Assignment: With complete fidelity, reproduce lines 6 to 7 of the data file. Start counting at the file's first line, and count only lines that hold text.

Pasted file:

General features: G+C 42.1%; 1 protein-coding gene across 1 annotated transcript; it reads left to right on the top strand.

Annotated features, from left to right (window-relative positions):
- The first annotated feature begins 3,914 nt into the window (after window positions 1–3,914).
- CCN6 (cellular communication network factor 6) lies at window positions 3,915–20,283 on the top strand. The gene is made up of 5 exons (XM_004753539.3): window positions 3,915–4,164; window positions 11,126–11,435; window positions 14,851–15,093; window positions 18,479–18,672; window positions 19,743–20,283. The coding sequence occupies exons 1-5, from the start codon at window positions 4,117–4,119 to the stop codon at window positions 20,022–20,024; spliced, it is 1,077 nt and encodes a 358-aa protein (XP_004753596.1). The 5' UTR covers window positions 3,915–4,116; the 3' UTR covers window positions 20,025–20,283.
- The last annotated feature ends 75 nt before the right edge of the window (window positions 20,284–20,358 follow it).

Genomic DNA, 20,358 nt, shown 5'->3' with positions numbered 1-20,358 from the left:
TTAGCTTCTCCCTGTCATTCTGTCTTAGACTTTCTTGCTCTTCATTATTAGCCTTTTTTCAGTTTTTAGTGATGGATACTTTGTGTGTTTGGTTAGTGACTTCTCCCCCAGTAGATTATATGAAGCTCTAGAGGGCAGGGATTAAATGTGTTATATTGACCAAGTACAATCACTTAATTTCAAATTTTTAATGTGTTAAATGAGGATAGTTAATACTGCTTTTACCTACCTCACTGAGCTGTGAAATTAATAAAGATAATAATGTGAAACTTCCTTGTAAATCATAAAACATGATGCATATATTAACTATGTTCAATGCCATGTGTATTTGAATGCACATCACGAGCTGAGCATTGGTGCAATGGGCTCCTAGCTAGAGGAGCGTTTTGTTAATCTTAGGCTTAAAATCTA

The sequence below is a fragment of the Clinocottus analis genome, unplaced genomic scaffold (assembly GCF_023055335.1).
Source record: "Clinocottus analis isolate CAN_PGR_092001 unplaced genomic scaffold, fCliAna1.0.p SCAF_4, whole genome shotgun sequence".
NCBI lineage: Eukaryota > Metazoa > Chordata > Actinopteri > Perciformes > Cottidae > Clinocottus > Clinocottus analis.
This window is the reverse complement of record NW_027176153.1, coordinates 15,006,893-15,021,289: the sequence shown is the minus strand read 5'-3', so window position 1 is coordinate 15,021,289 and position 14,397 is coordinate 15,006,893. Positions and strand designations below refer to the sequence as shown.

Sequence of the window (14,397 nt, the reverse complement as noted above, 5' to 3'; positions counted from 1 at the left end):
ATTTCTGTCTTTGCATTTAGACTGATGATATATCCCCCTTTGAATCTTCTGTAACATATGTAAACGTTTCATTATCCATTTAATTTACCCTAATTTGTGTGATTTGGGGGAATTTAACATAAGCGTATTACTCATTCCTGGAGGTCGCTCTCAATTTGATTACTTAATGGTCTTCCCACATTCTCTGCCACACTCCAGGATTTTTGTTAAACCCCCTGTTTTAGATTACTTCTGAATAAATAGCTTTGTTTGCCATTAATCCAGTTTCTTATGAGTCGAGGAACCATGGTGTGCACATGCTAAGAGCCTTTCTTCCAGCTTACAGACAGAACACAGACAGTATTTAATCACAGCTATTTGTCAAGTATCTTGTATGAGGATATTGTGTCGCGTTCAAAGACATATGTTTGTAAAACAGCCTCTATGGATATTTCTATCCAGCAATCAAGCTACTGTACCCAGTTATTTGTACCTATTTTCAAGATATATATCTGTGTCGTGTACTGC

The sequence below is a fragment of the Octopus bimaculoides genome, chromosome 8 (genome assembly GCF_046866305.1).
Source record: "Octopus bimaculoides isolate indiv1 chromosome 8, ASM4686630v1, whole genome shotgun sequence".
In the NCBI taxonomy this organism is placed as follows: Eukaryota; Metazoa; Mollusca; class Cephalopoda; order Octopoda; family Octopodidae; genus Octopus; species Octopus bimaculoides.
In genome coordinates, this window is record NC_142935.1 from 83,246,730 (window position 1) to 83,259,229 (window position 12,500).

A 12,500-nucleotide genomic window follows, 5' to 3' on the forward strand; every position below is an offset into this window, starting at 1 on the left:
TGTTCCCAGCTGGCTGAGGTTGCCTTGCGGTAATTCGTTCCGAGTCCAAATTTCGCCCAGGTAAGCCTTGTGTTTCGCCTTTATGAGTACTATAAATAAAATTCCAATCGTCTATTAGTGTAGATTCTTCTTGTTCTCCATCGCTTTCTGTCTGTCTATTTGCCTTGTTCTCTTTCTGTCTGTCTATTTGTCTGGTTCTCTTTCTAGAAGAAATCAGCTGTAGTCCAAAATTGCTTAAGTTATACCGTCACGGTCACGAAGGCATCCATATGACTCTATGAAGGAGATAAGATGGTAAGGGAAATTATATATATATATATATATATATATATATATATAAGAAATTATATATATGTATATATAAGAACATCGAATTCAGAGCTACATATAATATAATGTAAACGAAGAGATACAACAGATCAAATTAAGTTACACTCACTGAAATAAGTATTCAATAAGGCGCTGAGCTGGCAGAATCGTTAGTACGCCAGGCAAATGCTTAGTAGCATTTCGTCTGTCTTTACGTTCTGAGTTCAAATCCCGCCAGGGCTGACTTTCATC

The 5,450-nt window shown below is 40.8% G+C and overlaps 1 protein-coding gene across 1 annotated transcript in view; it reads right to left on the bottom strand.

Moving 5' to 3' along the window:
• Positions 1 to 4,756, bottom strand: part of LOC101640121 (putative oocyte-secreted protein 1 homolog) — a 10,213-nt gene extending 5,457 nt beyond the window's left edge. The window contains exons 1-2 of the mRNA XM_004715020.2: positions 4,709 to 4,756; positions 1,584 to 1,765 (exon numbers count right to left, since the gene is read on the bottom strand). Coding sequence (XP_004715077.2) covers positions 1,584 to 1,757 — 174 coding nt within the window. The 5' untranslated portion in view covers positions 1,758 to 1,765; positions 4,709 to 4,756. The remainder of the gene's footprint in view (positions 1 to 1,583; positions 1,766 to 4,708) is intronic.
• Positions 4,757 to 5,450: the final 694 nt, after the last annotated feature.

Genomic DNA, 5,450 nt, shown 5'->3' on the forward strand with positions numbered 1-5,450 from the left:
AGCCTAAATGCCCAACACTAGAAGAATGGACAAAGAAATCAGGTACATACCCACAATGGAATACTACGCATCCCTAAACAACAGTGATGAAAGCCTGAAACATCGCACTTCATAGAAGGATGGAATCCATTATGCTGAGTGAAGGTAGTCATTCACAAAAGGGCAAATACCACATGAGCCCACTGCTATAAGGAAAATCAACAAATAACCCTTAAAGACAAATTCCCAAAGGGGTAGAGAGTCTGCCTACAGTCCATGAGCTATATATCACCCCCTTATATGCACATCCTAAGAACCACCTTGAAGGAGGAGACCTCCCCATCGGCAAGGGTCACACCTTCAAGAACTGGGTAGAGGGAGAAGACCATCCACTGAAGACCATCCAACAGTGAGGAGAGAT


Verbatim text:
Genomic DNA, 20,358 nt, shown 5'->3' with positions numbered 1-20,358 from the left:
TTAGCTTCTCCCTGTCATTCTGTCTTAGACTTTCTTGCTCTTCATTATTAGCCTTTTTTCAGTTTTTAGTGATGGATACTTTGTGTGTTTGGTTAGTGACTTCTCCCCCAGTAGATTATATGAAGCTCTAGAGGGCAGGGATTAAATGTGTTATATTGACCAAGTACAATCACTTAATTTCAAATTTTTAATGTGTTAAATGAGGATAGTTAATACTGCTTTTACCTACCTCACTGAGCTGTGAAATTAATAAAGATAATAATGTGAAACTTCCTTGTAAATCATAAAACATGATGCATATATTAACTATGTTCAATGCCATGTGTATTTGAATGCACATCACGAGCTGAGCATTGGTGCAATGGGCTCCTAGCTAGAGGAGCGTTTTGTTAATCTTAGGCTTAAAATCTA